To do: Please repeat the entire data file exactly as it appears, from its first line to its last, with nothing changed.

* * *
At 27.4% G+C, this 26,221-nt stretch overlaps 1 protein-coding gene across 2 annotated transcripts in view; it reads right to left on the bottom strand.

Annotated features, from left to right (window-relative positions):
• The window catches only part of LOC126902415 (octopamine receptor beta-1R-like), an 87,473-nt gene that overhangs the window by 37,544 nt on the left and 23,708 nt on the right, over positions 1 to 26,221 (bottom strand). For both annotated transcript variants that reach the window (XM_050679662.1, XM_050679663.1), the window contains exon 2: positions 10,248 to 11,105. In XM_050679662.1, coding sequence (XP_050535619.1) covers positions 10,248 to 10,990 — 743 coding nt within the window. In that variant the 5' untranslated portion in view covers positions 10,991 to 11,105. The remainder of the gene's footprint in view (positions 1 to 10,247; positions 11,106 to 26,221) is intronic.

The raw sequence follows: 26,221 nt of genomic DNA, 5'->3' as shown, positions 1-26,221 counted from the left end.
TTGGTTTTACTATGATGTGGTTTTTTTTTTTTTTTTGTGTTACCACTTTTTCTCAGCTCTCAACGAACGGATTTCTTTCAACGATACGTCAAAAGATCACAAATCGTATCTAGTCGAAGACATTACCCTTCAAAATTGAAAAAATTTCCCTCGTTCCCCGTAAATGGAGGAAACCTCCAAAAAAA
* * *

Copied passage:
At 27.4% G+C, this 26,221-nt stretch overlaps 1 protein-coding gene across 2 annotated transcripts in view; it reads right to left on the bottom strand.

Annotated features, from left to right (window-relative positions):
• The window catches only part of LOC126902415 (octopamine receptor beta-1R-like), an 87,473-nt gene that overhangs the window by 37,544 nt on the left and 23,708 nt on the right, over positions 1 to 26,221 (bottom strand). For both annotated transcript variants that reach the window (XM_050679662.1, XM_050679663.1), the window contains exon 2: positions 10,248 to 11,105. In XM_050679662.1, coding sequence (XP_050535619.1) covers positions 10,248 to 10,990 — 743 coding nt within the window. In that variant the 5' untranslated portion in view covers positions 10,991 to 11,105. The remainder of the gene's footprint in view (positions 1 to 10,247; positions 11,106 to 26,221) is intronic.

The raw sequence follows: 26,221 nt of genomic DNA, 5'->3' as shown, positions 1-26,221 counted from the left end.
TTGGTTTTACTATGATGTGGTTTTTTTTTTTTTTTTGTGTTACCACTTTTTCTCAGCTCTCAACGAACGGATTTCTTTCAACGATACGTCAAAAGATCACAAATCGTATCTAGTCGAAGACATTACCCTTCAAAATTGAAAAAATTTCCCTCGTTCCCCGTAAATGGAGGAAACCTCCAAAAAAA